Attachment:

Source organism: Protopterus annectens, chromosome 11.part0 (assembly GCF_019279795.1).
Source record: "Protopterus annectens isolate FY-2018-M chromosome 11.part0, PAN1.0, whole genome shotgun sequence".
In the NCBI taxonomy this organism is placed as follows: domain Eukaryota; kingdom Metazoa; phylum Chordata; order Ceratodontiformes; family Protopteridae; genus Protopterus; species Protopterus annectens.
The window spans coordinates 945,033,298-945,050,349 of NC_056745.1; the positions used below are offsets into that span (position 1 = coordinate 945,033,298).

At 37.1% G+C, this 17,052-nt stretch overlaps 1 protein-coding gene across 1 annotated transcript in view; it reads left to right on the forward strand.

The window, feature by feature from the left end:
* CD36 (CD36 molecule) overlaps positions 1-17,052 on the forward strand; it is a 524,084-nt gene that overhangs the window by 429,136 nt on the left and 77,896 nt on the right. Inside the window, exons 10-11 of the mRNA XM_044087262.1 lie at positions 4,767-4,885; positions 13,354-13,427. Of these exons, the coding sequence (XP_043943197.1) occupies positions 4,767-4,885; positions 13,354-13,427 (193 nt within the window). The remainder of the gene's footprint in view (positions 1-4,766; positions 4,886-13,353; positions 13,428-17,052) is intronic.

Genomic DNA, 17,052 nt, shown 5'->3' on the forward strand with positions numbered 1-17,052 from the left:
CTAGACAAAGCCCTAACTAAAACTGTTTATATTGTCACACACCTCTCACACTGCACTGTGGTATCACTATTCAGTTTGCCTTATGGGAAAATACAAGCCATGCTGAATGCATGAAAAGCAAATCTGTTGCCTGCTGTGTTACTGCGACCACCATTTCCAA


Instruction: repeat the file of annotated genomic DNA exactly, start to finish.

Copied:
Source organism: Protopterus annectens, chromosome 11.part0 (assembly GCF_019279795.1).
Source record: "Protopterus annectens isolate FY-2018-M chromosome 11.part0, PAN1.0, whole genome shotgun sequence".
In the NCBI taxonomy this organism is placed as follows: domain Eukaryota; kingdom Metazoa; phylum Chordata; order Ceratodontiformes; family Protopteridae; genus Protopterus; species Protopterus annectens.
The window spans coordinates 945,033,298-945,050,349 of NC_056745.1; the positions used below are offsets into that span (position 1 = coordinate 945,033,298).

At 37.1% G+C, this 17,052-nt stretch overlaps 1 protein-coding gene across 1 annotated transcript in view; it reads left to right on the forward strand.

The window, feature by feature from the left end:
* CD36 (CD36 molecule) overlaps positions 1-17,052 on the forward strand; it is a 524,084-nt gene that overhangs the window by 429,136 nt on the left and 77,896 nt on the right. Inside the window, exons 10-11 of the mRNA XM_044087262.1 lie at positions 4,767-4,885; positions 13,354-13,427. Of these exons, the coding sequence (XP_043943197.1) occupies positions 4,767-4,885; positions 13,354-13,427 (193 nt within the window). The remainder of the gene's footprint in view (positions 1-4,766; positions 4,886-13,353; positions 13,428-17,052) is intronic.

Genomic DNA, 17,052 nt, shown 5'->3' on the forward strand with positions numbered 1-17,052 from the left:
CTAGACAAAGCCCTAACTAAAACTGTTTATATTGTCACACACCTCTCACACTGCACTGTGGTATCACTATTCAGTTTGCCTTATGGGAAAATACAAGCCATGCTGAATGCATGAAAAGCAAATCTGTTGCCTGCTGTGTTACTGCGACCACCATTTCCAA